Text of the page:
12th century icon of the Archangels Michael and Gabriel

This article is about the supernatural beings. For other uses, see Archangel (disambiguation).
Archangels (Lat. archangelus, pl. archangeli) are superior or higher-ranking angels.[1] Archangels are found in a number of religious traditions, including Islam, Judaism and Zoroastrianism. In Biblical Christianity, the only archangel ever clearly named as being of the order is Michael[2]; Gabriel, named in Luke, is typically considered to be an archangel; Raphael is mentioned in the Deuterocanonical book of Tobit, and Uriel is mentioned in the Pseudepigraphal Book of Enoch.
The word archangel derives from the Greek αρχάγγελος archangelos = αρχ- arch- ("first, primary, chief or highest") and άγγελος angelos ("messenger").
1 In Judaism
2 In Christianity
3 In Islam
4 Other traditions
5 References
6 Bibliography
7 See also
8 External links

[edit] In Judaism
There are no explicit references to archangels in the canonical texts of the Hebrew Bible (Old Testament). Indeed even angels are uncommon except in later works like Daniel, though they are mentioned briefly in the stories of Jacob (who, according to several interpretations, wrestled with an angel) and Lot (who was warned by angels of the impending destruction of the cities of Sodom and Gomorrah). The earliest references to archangels are in the literature of the intertestamental periods (e.g., 4 Esdras 4:36).
It is therefore widely speculated that Jewish interest in angels developed during the Babylonian captivity.[3] According to Rabbi Simeon ben Lakish of Tiberias (230270 AD), all the specific names for the angels were brought back by the Jews from Babylon.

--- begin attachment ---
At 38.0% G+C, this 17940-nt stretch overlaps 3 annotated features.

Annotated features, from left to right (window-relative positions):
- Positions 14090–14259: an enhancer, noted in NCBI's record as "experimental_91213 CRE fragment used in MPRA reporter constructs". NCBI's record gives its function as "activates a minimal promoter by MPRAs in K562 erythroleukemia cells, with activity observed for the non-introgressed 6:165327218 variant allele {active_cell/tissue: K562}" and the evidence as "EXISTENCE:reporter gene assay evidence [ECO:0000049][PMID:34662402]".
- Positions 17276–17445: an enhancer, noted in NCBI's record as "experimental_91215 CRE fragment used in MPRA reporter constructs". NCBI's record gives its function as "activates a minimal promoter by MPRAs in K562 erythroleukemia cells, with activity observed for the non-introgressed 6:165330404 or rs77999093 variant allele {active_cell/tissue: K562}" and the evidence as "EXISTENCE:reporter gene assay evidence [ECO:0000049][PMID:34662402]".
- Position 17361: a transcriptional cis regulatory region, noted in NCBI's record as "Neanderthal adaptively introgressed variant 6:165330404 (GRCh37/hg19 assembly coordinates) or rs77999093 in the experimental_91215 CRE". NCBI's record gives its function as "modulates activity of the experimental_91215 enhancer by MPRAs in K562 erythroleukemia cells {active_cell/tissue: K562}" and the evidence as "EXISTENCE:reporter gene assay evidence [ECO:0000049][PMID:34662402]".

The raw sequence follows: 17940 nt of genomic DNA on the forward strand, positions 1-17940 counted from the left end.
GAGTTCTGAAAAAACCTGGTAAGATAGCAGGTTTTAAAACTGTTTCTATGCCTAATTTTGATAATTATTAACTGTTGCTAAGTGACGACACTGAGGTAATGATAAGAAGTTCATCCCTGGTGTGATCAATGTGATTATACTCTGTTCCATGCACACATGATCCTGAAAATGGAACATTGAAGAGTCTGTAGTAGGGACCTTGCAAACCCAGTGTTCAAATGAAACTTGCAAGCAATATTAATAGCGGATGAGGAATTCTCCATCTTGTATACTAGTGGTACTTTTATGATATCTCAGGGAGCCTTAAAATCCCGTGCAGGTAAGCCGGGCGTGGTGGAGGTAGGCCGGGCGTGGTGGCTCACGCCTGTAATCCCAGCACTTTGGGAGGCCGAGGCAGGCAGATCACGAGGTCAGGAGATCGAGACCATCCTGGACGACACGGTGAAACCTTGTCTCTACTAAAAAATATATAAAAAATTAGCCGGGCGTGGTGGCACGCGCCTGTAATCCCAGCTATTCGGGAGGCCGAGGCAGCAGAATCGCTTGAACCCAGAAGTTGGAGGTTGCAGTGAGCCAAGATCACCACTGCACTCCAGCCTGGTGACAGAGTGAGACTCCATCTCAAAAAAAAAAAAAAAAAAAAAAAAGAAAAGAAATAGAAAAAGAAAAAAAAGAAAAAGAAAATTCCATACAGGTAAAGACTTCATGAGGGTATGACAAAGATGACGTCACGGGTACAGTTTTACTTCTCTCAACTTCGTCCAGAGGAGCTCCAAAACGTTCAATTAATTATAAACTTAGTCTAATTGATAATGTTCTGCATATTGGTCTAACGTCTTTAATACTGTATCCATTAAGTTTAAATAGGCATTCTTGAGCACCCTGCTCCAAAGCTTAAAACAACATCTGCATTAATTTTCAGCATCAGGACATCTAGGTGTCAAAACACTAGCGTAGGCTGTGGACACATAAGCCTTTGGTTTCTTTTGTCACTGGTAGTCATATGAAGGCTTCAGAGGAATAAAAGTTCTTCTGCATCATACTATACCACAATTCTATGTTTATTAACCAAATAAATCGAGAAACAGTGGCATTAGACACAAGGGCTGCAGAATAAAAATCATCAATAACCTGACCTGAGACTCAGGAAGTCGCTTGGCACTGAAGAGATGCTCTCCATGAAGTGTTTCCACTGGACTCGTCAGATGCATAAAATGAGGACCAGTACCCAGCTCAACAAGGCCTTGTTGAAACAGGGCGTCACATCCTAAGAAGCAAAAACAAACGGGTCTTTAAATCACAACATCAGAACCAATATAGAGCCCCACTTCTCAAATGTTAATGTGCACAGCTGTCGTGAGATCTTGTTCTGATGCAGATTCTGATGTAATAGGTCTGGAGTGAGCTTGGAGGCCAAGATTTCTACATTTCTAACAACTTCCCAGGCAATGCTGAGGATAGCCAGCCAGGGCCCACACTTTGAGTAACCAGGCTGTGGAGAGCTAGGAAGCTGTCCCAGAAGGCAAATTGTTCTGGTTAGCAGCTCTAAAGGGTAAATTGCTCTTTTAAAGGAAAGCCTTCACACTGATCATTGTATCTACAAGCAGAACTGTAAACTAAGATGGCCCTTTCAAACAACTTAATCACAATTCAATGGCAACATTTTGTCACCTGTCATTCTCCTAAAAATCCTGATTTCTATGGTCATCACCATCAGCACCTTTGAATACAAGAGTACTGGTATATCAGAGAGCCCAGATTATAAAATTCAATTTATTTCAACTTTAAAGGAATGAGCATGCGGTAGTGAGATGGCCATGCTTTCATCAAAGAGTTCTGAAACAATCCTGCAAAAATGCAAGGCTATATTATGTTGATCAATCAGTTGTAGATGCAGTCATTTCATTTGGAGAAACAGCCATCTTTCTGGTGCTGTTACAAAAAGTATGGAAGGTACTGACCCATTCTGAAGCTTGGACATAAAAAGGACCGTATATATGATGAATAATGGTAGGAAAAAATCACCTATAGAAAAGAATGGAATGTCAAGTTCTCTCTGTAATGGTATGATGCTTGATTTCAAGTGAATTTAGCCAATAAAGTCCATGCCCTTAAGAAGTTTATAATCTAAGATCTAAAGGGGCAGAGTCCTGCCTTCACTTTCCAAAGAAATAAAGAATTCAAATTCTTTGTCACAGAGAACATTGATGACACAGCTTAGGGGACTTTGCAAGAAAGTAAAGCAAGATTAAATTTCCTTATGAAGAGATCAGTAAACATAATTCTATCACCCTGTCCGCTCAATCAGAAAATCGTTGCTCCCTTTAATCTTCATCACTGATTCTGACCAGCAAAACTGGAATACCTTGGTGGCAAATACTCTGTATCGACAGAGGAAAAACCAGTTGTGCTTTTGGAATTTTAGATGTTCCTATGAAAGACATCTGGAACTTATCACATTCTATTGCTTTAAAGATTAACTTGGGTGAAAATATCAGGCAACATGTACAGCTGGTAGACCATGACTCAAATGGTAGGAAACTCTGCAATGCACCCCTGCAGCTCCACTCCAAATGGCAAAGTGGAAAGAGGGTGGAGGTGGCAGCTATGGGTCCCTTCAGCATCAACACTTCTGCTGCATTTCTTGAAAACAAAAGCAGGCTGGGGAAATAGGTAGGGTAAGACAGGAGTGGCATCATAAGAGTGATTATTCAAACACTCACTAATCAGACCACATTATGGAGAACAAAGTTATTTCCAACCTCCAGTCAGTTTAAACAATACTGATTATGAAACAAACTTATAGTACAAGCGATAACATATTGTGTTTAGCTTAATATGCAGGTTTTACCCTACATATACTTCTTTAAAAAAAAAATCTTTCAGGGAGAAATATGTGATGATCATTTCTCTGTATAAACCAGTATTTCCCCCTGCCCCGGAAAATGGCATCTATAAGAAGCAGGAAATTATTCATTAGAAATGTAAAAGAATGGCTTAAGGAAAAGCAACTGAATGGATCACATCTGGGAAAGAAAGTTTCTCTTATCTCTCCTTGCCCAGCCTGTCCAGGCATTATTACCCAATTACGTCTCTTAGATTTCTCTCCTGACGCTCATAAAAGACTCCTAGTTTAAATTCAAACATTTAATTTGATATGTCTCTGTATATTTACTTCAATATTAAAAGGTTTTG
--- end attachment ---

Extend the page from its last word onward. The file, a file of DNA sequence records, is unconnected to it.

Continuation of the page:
Within the rabbinic tradition, the Kabbalah, and the Book of Enoch chapter 20, and the Life of Adam and Eve, the usual number of archangels given is at least seven, who are the focal angels. Three higher archangels are also commonly referenced: Michael, Raphael, and Gabriel. There is confusion about one of the following eight names, concerning which one listed is not truly an archangel. They are: Uriel, Sariel, Raguel, and Remiel (possibly the Ramiel of the Apocalypse of Baruch, said to preside over true visions), Zadkiel, Jophiel, Haniel and Chamuel.[4]
In addition, traditional homes often sang an ode to the angels before beginning Friday night (Shabbos) dinner. It is entitled Shalom Aleichem, meaning "peace unto them" (referring to the angels).

In Christianity

Gabriel, traditionally named as an archangel, delivering the Annunciation. Painting by El Greco (1575).
The New Testament rarely speaks of angels, and makes only two references to archangels: Michael in Jude 1.9 and I Thessalonians 4:16, where the "voice of an archangel" will be heard at the return of Christ.
In later Church tradition, however, there are three archangels: Michael, Gabriel, and usually Raphael; sometimes Uriel or Phanuel is given as a fourth.
Eastern Orthodox Tradition mentions "thousands of archangels"[5] but venerates only seven of them by name.[6] Uriel is included, and the other three are most often named Selaphiel, Jegudiel, and Barachiel (an eighth, Jeremiel, is sometimes included).[7] The Orthodox Church celebrates the Synaxis of the Archangel Michael and the Other Bodiless Powers on November 8 of the Eastern Orthodox liturgical calendar (for those churches which follow the Julian Calendar, November 8 falls on November 21 of the modern Gregorian Calendar). Other feast days of the Archangels include the Synaxis of the Archangel Gabriel on March 26 (April 8), and the Miracle of the Archangel Michael at Colossae on September 6 (September 19). In addition, every Monday throughout the year is dedicated to the Angels, with special mention being made in the church hymns of Michael and Gabriel. In Orthodox iconography, each angel has a symbolic representation:[7]
Michael in the Hebrew language means "Who is like unto God?" or "Who is equal to God?" St. Michael has been depicted from earliest Christian times as a commander, who holds in his right hand a spear with which he attacks Lucifer, Satan, and in his left hand a green palm branch. At the top of the spear there is a linen ribbon with a red cross. The Archangel Michael is especially considered to be the Guardian of the Orthodox Faith and a fighter against heresies.